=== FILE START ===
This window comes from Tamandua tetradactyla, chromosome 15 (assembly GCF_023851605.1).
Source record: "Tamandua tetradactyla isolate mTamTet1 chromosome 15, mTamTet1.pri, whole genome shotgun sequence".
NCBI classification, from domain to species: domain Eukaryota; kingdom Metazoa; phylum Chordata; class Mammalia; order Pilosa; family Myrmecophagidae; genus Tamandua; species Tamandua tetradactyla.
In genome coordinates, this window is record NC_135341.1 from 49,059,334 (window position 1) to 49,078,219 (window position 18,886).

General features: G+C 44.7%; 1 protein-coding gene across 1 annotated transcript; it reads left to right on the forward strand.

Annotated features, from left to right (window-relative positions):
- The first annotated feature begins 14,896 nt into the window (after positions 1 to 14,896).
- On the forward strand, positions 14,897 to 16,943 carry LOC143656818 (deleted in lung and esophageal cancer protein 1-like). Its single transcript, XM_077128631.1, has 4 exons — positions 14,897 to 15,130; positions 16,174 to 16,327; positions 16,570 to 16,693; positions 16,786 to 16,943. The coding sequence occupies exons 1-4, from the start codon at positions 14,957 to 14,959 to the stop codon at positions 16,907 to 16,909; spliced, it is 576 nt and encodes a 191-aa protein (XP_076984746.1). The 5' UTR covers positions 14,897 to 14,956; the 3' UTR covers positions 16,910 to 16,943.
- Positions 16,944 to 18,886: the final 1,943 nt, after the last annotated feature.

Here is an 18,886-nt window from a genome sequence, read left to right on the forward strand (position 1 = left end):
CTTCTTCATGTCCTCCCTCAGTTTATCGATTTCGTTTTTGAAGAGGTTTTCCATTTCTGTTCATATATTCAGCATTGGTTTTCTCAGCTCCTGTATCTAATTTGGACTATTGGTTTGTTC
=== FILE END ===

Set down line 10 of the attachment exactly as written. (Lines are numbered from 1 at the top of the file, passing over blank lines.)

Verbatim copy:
Here is an 18,886-nt window from a genome sequence, read left to right on the forward strand (position 1 = left end):